• Know your role:

Why does a VC firm need you? Understand this. Perhaps because you are faster? Perhaps because you can do the grunt work at lesser the cost than McKinsey? Perhaps, because every morning, you can come up with a list of 4 companies with well thought out reasons (backed by data) on why the Partner should look at it. Perhaps you can find out exciting events that the Partner can speak at? Perhaps, every time the Partner says, “Hmm, now how do we do this?” You spit out names of 7 folks, who can help you achieve the task. Or better, do it yourself.

We received 400 applications; one person keeps calling me and telling me how he’s great for the role and asks me the status of his application. In fact he then tells me how I am pathetic because I am keeping him waiting. As if he’s entitled to the job. The other mentions 10 companies from crazy interior parts of India in his cover letter that we should be looking at. Who will I recommend?

  • Fit into the company’s investment thesis:

I had lived in a village during my college life, worked in sales at a water company in rural Gujarat, done consumer research for Nokia/Microfinance industry, worked in community management at NEN, researched in primary healthcare, run a youth based road trip fellowship and consulted one of the largest microfinance companies in India. Before applying to Aavishkaar, I tried to find out as much about the potential sectors they should look at, as well as try to speak to thought leaders in industries where they had already invested. When I had my interview, it wasn’t like one. I spoke of the challenges the various sectors throw up, which were based on hours of anecdotal evidence from credible sources as well as my experience on the field. I spoke about how hard it is to find investable companies in the sector and how that resulted in a style of working which might be different from other venture firms.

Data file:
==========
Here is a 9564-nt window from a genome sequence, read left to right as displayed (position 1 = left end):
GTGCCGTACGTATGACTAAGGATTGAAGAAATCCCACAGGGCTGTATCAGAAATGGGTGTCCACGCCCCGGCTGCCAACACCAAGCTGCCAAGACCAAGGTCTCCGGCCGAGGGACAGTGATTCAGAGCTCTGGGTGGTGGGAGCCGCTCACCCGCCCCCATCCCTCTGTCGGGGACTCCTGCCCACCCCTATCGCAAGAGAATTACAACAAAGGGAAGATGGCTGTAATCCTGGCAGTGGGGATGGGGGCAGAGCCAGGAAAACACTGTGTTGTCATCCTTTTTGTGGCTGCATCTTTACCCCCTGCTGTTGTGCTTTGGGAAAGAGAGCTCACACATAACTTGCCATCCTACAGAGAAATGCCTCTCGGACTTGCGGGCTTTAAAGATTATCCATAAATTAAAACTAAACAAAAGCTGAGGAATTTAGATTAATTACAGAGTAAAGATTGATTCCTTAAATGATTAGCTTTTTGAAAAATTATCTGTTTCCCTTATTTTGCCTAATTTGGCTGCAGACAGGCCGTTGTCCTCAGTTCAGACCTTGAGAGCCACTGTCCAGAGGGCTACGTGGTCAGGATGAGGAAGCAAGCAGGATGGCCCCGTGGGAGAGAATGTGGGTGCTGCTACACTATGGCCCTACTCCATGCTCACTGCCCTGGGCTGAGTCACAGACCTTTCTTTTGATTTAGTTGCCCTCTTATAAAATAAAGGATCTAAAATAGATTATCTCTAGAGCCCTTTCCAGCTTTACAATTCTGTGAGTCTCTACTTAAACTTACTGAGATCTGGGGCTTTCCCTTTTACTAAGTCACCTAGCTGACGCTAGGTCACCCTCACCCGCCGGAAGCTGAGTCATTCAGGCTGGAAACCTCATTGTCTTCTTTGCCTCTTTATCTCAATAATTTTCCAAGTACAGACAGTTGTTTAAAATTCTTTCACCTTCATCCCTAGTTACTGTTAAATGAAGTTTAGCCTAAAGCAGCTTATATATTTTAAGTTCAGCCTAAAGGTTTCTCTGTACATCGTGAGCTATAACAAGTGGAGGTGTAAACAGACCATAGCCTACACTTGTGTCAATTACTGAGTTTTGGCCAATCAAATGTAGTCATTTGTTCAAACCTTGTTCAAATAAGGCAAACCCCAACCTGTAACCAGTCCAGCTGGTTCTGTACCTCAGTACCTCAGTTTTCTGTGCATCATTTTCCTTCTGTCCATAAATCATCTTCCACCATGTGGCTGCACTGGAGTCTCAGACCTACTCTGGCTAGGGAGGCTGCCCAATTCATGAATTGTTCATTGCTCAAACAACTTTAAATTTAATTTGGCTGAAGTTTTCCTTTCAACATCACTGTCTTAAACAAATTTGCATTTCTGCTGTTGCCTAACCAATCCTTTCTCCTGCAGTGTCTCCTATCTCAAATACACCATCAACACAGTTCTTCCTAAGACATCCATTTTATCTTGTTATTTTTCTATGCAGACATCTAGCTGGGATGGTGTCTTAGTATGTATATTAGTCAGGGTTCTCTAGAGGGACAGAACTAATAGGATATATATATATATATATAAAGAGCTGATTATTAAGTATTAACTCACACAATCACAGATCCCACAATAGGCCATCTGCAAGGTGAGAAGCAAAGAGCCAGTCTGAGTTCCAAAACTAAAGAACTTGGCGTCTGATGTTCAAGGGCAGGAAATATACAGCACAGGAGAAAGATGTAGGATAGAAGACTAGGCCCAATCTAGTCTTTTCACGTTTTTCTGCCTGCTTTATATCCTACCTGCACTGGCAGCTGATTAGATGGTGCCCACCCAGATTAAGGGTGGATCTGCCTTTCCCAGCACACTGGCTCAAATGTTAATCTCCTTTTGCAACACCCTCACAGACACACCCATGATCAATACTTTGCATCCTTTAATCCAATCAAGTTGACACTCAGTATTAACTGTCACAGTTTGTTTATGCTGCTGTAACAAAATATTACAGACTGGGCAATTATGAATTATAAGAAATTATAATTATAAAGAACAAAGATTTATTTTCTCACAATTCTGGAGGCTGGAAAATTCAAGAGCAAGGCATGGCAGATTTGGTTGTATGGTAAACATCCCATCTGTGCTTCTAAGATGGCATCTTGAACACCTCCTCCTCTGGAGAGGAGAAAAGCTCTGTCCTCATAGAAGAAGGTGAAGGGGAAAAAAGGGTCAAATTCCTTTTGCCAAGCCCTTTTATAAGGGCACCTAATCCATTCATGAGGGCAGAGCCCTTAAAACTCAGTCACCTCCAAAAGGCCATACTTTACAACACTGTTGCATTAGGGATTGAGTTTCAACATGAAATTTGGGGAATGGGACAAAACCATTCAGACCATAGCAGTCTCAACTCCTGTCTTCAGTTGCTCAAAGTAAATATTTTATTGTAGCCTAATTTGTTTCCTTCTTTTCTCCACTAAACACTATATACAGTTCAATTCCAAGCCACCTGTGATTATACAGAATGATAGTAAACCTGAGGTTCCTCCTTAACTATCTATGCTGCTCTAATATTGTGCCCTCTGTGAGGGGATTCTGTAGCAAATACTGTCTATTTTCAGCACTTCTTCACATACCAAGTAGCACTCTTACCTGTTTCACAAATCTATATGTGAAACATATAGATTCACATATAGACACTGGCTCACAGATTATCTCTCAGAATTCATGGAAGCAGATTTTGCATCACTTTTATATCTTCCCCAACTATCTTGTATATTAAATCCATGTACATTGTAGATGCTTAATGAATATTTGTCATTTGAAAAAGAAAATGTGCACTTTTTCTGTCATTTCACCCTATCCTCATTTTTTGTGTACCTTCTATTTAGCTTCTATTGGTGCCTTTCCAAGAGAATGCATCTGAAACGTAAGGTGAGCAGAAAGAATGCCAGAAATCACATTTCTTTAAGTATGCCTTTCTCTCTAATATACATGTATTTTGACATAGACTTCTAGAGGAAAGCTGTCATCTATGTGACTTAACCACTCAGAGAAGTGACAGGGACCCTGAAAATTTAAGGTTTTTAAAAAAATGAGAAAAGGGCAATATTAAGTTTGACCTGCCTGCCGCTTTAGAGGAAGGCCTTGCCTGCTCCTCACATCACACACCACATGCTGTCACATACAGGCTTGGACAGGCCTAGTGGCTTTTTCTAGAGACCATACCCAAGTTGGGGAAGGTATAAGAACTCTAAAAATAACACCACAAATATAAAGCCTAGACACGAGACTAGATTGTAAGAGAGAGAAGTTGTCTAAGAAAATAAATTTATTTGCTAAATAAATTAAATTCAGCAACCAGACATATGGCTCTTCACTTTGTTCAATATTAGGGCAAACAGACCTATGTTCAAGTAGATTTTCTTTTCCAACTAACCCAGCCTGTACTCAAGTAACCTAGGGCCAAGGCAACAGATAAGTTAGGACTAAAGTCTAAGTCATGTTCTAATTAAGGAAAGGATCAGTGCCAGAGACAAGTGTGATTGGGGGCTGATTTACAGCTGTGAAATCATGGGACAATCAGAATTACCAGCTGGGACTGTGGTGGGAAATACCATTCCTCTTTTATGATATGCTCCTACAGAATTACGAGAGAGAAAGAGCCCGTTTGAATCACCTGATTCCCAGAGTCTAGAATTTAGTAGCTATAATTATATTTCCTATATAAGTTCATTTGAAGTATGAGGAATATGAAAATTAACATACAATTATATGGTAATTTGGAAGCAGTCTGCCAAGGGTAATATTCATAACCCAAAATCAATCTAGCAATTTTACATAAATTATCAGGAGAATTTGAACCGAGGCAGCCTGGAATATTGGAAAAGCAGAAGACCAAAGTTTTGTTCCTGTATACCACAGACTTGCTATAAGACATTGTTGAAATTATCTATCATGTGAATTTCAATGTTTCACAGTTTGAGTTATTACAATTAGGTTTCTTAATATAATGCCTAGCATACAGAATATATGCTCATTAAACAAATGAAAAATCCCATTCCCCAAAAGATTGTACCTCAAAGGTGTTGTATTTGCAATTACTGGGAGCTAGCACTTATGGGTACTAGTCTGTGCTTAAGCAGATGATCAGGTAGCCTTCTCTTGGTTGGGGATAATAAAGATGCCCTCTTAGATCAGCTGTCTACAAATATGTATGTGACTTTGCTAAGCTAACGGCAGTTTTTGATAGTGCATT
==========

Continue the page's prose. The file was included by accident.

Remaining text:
Of course prior to Aavishkaar, I had interviewed at one of the most successful global VC firms in the world, and I pretty much sucked at it. I noted down what could have been the possible errors and tried to address them, constantly taking feedback from everyone around me.

  • Someone to talk to:

My support system included friends at the Young India Fellowship and my family. Save one, each and every one in my support system has been an entrepreneur at some point of time in their life. You need to be introduced by folks who the VC listens to. They receive hundreds of applications from folks who are all better qualified than you on paper. You need to have someone tell them, no have a look at this guy. Or capture their attention yourself.

  • Be on top of the news:

If you’re in venture capital, you need to know who is doing what. Know who are the players, know where are start-ups coming from. I had written a post on which companies were tech entrepreneurs coming from. Speak to folks in these companies to find out if there’s someone going to quit soon. Talk to them, help them out. Be their friend. Understand their challenges. Talk to the folks reporting the news; better still, write it yourself. Be ethical and be available. Before you even sit for the job interview, you should already have 2-3 sectors that you can speak at length about, know the current players and don’t be afraid to give your own opinion based on the data you see. Meet the entrepreneurs who are in this sector, ask them if they need your help in any way. They will. And if they don’t, don’t be afraid to be adamant. Send them a customer survey you did with well thought out recommendations. If you’re poking where it hurts, and give meaningful insights, they can’t ignore you. If these can be for the portfolio company of the firm you are targeting, better.